if (disk == null)
        {
            return false;
        }
        if (Disks.Count == 0)
        {
            return true;
        }
        return getTopDisk().Number > disk.Number;
    }
 
    public Disk getTopDisk()
    {
        if (Disks.Count > 0)
        {
            return Disks.First().Value;
        }
        return null;
    }

    public void RemoveDisk()
    {
        Disks.Remove(Disks.First().Key);
    }

    public void AddDisk(Disk disk)
    {

        if (AllowDisk(disk))
        {
            disk.MoveToPole(this);
            Disks.Add(disk.Number, disk);
        }
    }
    ...
}

Snippet 4: To keep information regarding the state of the game, the GameState class was added.

The GameState should start a game, execute moves and checks for completion.

public static class GameState
    {
        public static List<Pole> Poles = new List<Pole>();
        public static List<Bitmap> ImageList = new List<Bitmap>();
        public static int MoveCount { get; set; }
        public static int NumberOfDisks { get; set; }
        
        // Start the game
        static GameState()
        {
            LoadImagesFromFile();
            RestartGame(3);
        }
 
        public static int Move(Move move)
        {
         if (move.AffectCount())
            {
                MoveCount++;
            }
            
            if (move.IsValid())
            {
                Disk disk = move.FromPole.getTopDisk();
                Poles[move.FromPole.Number].RemoveDisk();
                Poles[move.ToPole.Number].AddDisk(disk);
                return MoveCount;
            }
 
            else //Invalid move
            {
                return -1;
            }  
        }
 
        public static bool IsSolved()
        {
            return (Poles[Properties.Settings.Default.EndPole].Disks.Count == NumberOfDisks);
        } 
}

Snippet 5: Unit tests for the two classes containing the most logic: MoveCalculator & GameState

[TestClass()]
public class MoveCalculatorTest {
    ...
    [TestMethod()]
    public void GetMoveCountTest()
    {
        int actualMoveCount = MoveCalculator.GetMoveCount(3);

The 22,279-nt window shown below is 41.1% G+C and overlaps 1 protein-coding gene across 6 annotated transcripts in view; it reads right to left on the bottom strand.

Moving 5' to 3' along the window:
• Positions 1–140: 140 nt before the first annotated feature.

int expectedMoveCount = 7;
        Assert.AreEqual(expectedMoveCount, actualMoveCount);

        actualMoveCount = MoveCalculator.GetMoveCount(4);
        expectedMoveCount = 15;
        Assert.AreEqual(expectedMoveCount, actualMoveCount);

        actualMoveCount = MoveCalculator.GetMoveCount(5);
        expectedMoveCount = 31;
        Assert.AreEqual(expectedMoveCount, actualMoveCount);
    }  
}

[TestClass()] 
public class GameStateTest  {
...
    [TestMethod()]
    public void IsSolvedTest()
    {
        GameState.RestartGame(numberOfDisks);

        bool expectedBefore = false; 
        bool actualBefore = GameState.IsSolved();
        solveGame();
        bool expectedAfter = true;
        bool actualAfter = GameState.IsSolved();

        //Assert 
        Assert.AreEqual(expectedBefore, actualBefore);
        Assert.AreEqual(expectedAfter, actualAfter);
    }
}

Notes

I wanted to encapsulate information like the position of each disk, in the Disk class itself.

public void MoveToPole(Pole DestinationPole)
{
    int numberOfRungsOnSelectedPole = DestinationPole.Disks.Count;

    int x = (DestinationPole.Location.X + DestinationPole.Width) - 
              (DestinationPole.Width / 2)  - (this.Size.Width / 2);
    int y = DestinationPole.Location.Y + DestinationPole.Size.Height - 
      ((numberOfRungsOnSelectedPole + 1) * this.Size.Height) - 
      toh.Properties.Resources._base.Size.Height;
    this.Location = new Point(x, y);
}   

I added the MoveToPole method which basically moves the disk to a pole, by simply setting its location. To get the correct point for the disk to move to, I needed to know to which pole its moving and where on the pole it should sit. Since each Pole contains the information about the number of disks it contains, I simply took in the DestinationPole. The code assumes that all the disks have the same height; the same as the current disk.

License

This article, along with any associated source code and files, is licensed under The Code Project Open License (CPOL)

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About the Author

unicorn2
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Comments and Discussions

 
QuestionHow about other numbers of towers Pinmembersupercat929-May-12 7:40 
AnswerRe: How about other numbers of towers [modified] Pinmemberunicorn231-May-12 4:21